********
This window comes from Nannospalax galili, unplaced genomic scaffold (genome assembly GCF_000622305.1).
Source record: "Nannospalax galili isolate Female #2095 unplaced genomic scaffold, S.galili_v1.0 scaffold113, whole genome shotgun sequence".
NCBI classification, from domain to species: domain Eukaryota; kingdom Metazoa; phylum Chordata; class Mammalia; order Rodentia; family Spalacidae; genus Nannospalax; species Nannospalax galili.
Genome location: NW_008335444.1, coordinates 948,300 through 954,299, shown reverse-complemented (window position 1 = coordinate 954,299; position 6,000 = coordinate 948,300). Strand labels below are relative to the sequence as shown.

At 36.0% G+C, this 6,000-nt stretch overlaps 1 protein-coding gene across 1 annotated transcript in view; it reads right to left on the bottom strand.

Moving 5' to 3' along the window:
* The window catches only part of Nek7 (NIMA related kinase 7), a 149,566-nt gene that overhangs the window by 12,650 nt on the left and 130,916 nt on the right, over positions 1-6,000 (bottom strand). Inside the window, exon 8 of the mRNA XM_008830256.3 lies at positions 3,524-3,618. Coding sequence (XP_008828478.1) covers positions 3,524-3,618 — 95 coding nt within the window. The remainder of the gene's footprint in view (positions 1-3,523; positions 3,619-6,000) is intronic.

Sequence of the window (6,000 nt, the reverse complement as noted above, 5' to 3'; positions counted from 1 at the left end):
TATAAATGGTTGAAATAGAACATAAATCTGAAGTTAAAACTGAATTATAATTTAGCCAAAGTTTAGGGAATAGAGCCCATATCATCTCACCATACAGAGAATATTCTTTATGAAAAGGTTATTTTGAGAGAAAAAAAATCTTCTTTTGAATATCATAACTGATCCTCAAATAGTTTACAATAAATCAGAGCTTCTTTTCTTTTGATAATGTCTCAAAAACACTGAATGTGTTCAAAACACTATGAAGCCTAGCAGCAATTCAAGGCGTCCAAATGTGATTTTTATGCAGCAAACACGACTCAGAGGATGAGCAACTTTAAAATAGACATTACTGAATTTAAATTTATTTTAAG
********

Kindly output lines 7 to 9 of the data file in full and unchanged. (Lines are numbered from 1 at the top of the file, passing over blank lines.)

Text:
* The window catches only part of Nek7 (NIMA related kinase 7), a 149,566-nt gene that overhangs the window by 12,650 nt on the left and 130,916 nt on the right, over positions 1-6,000 (bottom strand). Inside the window, exon 8 of the mRNA XM_008830256.3 lies at positions 3,524-3,618. Coding sequence (XP_008828478.1) covers positions 3,524-3,618 — 95 coding nt within the window. The remainder of the gene's footprint in view (positions 1-3,523; positions 3,619-6,000) is intronic.

Sequence of the window (6,000 nt, the reverse complement as noted above, 5' to 3'; positions counted from 1 at the left end):
TATAAATGGTTGAAATAGAACATAAATCTGAAGTTAAAACTGAATTATAATTTAGCCAAAGTTTAGGGAATAGAGCCCATATCATCTCACCATACAGAGAATATTCTTTATGAAAAGGTTATTTTGAGAGAAAAAAAATCTTCTTTTGAATATCATAACTGATCCTCAAATAGTTTACAATAAATCAGAGCTTCTTTTCTTTTGATAATGTCTCAAAAACACTGAATGTGTTCAAAACACTATGAAGCCTAGCAGCAATTCAAGGCGTCCAAATGTGATTTTTATGCAGCAAACACGACTCAGAGGATGAGCAACTTTAAAATAGACATTACTGAATTTAAATTTATTTTAAG